Back-To-Back Quakes In Alaska: Pictures And Videos Reveal The Damage
- Back-to-back earthquakes measuring 7.0 and 5.7 shattered roads and rocked buildings Friday in Anchorage
- The quake broke store windows, knocked items off shelves, opened cracks in a two-story, downtown building, disrupted electrical service and disabled traffic lights, snarling traffic and threw a grown man out of his tub
- Flights were suspended after the quake knocked out telephones and forced the evacuation of a control tower
- The 800-mile Alaska oil pipeline was shut down while crews were sent to inspect it for damage
- Anchorage’s school system canceled classes and asked parents to pick up their kids as it examined buildings
Shocking aerial images of shown the devastating impact the earthquakes in Alaska had on the roads and landscape.
The tremors that struck the state on early Friday morning decimated stretches of road, and made them impassible,
Back-to-back earthquakes measuring 7.0 and 5.7 also rocked buildings Friday in Anchorage and the surrounding area, sending people running into the streets and briefly triggering a tsunami warning for islands and coastal areas south of the city.
No tsunami arrived and there were no immediate reports of deaths or serious injuries.
The U.S. Geological Survey said the first and more powerful quake was centered about 7 miles north of Anchorage, Alaska’s largest city, with a population of about 300,000.
People ran from their offices or took cover under desks. The 5.7 aftershock arrived within minutes, followed by a series of smaller quakes.
‘We just hung onto each other. You couldn’t even stand,’ said Sheila Bailey, who was working at a high school cafeteria in Palmer when the quake struck. ‘It sounded and felt like the school was breaking apart.’
A large section of an off-ramp near the Anchorage airport collapsed, marooning a car on a narrow island of pavement surrounded by deep chasms in the concrete. Several cars crashed at a major intersection in Wasilla, north of Anchorage, during the shaking.
Anchorage Police Chief Justin Doll said he had been told that parts of Glenn Highway, a scenic route that runs northeast out of the city past farms, mountains and glaciers, had ‘completely disappeared.’
Traffic in the three lanes heading out of the city was bumper-to-bumper and all but stopped Friday afternoon as emergency vehicles passed on the shoulder.
The quake broke store windows, knocked items off shelves, opened cracks in a two-story, downtown building, disrupted electrical service and disabled traffic lights, snarling traffic. It also threw a full-grown man out of his bathtub.
Flights at the airport were suspended for hours after the quake knocked out telephones and forced the evacuation of the control tower. And the 800-mile Alaska oil pipeline was shut down while crews were sent to inspect it for damage.
Anchorage’s school system canceled classes and asked parents to pick up their children while it examined buildings for gas leaks or other damage.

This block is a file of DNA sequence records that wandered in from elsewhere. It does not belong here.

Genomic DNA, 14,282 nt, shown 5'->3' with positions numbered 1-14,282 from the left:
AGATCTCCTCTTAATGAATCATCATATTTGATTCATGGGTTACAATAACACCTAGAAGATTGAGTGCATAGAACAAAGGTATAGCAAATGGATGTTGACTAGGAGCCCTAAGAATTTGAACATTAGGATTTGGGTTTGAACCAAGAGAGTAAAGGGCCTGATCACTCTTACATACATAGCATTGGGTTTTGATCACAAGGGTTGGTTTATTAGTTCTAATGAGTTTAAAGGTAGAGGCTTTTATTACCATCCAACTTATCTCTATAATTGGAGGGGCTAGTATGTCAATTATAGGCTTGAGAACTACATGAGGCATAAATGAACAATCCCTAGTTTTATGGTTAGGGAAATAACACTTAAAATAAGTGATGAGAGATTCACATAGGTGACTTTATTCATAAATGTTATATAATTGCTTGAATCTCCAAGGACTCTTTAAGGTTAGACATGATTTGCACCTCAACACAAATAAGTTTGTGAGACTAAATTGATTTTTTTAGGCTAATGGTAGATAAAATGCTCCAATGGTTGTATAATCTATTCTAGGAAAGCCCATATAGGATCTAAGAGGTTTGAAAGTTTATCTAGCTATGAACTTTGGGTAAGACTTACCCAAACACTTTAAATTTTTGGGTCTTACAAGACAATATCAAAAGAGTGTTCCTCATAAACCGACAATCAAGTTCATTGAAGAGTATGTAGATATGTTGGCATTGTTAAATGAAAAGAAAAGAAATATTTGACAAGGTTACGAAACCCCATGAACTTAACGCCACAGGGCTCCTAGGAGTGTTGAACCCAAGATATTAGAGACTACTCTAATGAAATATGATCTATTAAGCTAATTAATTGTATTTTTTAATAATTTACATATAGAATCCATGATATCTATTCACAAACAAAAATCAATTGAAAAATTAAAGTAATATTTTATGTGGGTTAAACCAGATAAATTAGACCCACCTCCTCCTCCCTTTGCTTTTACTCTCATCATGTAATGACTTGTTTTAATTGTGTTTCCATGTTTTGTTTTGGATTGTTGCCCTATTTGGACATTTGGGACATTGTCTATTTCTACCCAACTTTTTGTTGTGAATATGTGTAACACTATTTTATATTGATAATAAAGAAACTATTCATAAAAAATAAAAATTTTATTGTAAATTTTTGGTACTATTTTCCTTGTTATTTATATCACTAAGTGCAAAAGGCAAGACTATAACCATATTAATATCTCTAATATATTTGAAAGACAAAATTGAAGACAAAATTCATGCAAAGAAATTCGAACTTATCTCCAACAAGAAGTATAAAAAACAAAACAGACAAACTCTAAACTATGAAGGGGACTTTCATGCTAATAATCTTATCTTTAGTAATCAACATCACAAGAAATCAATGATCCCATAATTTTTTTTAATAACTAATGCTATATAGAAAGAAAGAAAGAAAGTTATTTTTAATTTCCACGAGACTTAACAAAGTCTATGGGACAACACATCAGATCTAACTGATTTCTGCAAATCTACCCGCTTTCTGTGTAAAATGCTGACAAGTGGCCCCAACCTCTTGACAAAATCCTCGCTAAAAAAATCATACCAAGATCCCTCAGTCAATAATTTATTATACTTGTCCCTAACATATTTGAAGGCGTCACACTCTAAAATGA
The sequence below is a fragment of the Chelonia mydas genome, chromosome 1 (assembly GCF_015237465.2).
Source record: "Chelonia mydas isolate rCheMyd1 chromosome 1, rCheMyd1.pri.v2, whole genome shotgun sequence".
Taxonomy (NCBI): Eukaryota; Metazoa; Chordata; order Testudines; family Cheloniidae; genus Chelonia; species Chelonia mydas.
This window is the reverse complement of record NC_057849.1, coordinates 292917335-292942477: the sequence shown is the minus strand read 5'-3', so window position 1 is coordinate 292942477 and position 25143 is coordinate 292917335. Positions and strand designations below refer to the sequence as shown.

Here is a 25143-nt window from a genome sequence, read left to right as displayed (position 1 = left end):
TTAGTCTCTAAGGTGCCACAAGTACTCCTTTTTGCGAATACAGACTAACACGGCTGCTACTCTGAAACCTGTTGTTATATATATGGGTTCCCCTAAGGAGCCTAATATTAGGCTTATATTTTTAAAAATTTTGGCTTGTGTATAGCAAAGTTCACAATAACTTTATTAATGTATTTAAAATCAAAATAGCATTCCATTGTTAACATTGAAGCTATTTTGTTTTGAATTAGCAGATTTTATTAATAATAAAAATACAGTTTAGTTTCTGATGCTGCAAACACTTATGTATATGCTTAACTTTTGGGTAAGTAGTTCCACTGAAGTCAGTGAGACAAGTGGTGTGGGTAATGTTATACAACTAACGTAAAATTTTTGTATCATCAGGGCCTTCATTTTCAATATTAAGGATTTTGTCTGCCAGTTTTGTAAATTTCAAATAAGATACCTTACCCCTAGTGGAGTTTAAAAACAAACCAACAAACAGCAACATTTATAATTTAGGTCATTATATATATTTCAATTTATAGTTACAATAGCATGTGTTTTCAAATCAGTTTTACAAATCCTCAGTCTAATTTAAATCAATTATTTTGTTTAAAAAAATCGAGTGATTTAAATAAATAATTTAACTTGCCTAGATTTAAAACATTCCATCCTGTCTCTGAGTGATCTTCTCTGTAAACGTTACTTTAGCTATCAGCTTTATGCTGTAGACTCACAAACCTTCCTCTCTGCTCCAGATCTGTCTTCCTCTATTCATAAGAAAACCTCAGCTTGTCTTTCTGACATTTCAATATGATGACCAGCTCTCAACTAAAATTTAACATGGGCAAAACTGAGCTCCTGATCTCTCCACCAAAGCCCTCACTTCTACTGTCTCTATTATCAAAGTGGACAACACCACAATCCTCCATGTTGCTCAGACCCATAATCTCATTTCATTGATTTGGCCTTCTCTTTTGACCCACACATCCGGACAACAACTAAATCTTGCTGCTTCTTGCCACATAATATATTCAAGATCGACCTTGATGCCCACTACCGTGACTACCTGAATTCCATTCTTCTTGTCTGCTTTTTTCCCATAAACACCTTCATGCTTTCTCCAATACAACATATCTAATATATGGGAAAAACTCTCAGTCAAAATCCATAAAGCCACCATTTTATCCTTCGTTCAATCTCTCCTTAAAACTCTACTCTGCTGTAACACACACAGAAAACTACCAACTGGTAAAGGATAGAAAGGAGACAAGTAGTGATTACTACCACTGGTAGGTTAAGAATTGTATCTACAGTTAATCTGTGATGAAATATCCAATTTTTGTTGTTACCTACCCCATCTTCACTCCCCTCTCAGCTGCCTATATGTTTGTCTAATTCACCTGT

Fifteen-year-old Sadie Blake and other members of the Homer High School wrestling team were at an Anchorage school gymnasium for a tournament when the bleachers started rocking and the lights went out. People started running down the bleachers in the dark, trying to get out.
‘It was a gym full of screams,’ said team chaperone Ginny Grimes.
When it was over, Sadie said, there was only one thing she could do: ‘I started crying.’
Jonathan Lettow was waiting with his 5-year-old daughter and other children for a school bus near their home in Wasilla when the quake struck. The children got on the ground while Lettow tried to keep them calm.
‘It’s one of those things where in your head, you think, ‘OK, it’s going to stop,’ and you say that to yourself so many times in your head that finally you think, ‘OK, maybe this isn’t going to stop,” he said.
Soon after the shaking ended, the school bus pulled up and the children boarded, but the driver stopped at a bridge and refused to go across because of deep cracks in the road, Lettow said.
At Chugiak High School, acting principal Allison Susel said ceiling tiles came down, books and other items fell from shelves, and water line breaks caused damage.
Gov. Bill Walker issued a disaster declaration. He was in an elevator in a high-rise Anchorage office building and said it was a ‘rough ride’ coming down. He described the quake as a 7.2, though it was unclear why his figure differed from that of the USGS.
Walker says it will take more than a week or two to repair roads damaged by the earthquake.
‘This is much more significant than that,’ he told reporters at a news conference.
Walker leaves office on Monday, and he said members of Gov.-elect Mike Dunleavy’s staff had been involved with the earthquake response to ensure a smooth transition.
‘This isn’t a time to do anything other than take care of Alaskans, and that’s what we’re doing,’ he said.
In Kenai, southwest of Anchorage, Brandon Slaton was home alone and soaking in his bathtub when the earthquake struck. Slaton, who weighs 209 pounds, said it created a powerful back-and-forth sloshing that threw him out of the tub.